Afghan deputy minister kidnapped: officials

Afghan voters line up to vote at a local polling station in Ghazni on April 5, 2014. Afghan voters went to the polls to choose a successor to President Hamid Karzai, braving Taliban threats in a landmark election held as US-led forces wind down their long intervention in the country. Afghanistan's third presidential election brings an end to 13 years of rule by Karzai, who has held power since the Taliban were ousted in a US-led invasion in 2001, and will be the first democratic handover of powe

KABUL: A senior Afghan government official was kidnapped along with his driver on his way to work in Kabul on Tuesday, an interior ministry official said.

Ahmad Shah Waheed, deputy minister for public works, was taken by gunmen at around 7:00 am (0230 GMT) from the Khairkhana neighbourhood of the capital, said the official who declined to be named.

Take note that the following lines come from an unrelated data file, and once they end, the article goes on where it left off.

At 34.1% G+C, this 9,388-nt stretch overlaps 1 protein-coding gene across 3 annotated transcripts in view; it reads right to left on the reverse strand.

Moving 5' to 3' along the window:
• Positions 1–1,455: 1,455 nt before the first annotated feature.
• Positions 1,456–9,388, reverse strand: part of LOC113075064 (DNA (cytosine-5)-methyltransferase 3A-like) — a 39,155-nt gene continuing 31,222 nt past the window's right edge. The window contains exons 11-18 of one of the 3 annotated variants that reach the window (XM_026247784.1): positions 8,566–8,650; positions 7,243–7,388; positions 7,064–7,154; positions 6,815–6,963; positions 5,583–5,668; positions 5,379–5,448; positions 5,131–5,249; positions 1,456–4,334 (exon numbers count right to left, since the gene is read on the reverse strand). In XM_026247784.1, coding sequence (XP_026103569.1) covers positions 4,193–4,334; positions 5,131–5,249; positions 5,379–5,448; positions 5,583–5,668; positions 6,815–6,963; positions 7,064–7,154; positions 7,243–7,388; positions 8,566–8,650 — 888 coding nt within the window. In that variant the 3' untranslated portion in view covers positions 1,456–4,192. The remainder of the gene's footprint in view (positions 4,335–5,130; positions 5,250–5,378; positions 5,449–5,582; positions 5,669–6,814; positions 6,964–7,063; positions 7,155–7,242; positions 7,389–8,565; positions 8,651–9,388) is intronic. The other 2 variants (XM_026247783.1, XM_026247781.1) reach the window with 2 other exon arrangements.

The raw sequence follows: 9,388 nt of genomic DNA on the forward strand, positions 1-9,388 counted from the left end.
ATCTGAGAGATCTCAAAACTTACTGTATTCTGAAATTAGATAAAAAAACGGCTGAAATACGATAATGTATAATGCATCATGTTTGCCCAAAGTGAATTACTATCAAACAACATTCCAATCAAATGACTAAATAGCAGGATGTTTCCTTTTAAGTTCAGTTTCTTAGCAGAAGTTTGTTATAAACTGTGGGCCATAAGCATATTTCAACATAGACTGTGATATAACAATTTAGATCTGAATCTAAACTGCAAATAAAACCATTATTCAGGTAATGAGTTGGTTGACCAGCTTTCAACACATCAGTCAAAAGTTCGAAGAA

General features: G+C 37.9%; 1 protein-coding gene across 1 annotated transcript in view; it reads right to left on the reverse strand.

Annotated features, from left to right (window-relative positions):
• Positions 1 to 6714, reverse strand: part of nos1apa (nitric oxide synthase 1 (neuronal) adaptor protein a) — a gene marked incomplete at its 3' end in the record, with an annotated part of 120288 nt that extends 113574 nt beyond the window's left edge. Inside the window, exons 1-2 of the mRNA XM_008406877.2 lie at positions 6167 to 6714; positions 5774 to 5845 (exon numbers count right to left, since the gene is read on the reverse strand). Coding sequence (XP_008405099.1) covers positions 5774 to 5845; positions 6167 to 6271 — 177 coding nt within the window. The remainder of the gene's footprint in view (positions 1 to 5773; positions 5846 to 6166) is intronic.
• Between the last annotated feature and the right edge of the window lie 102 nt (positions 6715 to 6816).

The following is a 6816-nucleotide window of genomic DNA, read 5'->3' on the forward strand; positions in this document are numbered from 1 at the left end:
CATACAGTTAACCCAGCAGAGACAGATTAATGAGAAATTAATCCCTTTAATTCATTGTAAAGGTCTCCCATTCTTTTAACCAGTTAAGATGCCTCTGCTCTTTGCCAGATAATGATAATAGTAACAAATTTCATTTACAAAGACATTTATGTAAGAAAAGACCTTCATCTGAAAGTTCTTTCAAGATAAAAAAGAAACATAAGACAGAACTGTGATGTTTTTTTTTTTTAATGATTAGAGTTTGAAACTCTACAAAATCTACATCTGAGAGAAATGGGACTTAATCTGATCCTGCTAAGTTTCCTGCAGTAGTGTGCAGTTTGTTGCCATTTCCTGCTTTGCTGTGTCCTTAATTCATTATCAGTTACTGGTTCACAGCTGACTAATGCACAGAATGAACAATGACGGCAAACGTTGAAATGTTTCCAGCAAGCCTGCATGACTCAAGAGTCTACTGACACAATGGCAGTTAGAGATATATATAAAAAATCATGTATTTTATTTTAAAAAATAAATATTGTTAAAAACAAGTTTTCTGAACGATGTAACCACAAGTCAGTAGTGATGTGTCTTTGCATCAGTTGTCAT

He did not elaborate, saying more information could harm efforts to recover the men.

Hashmatullah Stanikzai, Kabul police spokesman, confirmed the incident, adding: "Afghan police forces have launched a search to secure his release."

The motive for the incident is not clear, but kidnapping of wealthy individuals for ransom is common in Afghanistan.

Zabihullah Mujahid, a spokesman for Taliban militants, told AFP they had no knowledge of Waheed's kidnapping.

The abduction comes as officials count votes from the April 5 election to choose a successor to President Hamid Karzai.

Early results suggest former foreign minister Abdullah Abdullah, runner up in the 2009 presidential poll, is leading his closest rival Ashraf Ghani, but a run-off is likely.

Whoever emerges victorious facings a testing time as Afghanistan takes on the still-resilient Taliban insurgency without the support of NATO combat troops, who are pulling out this year.





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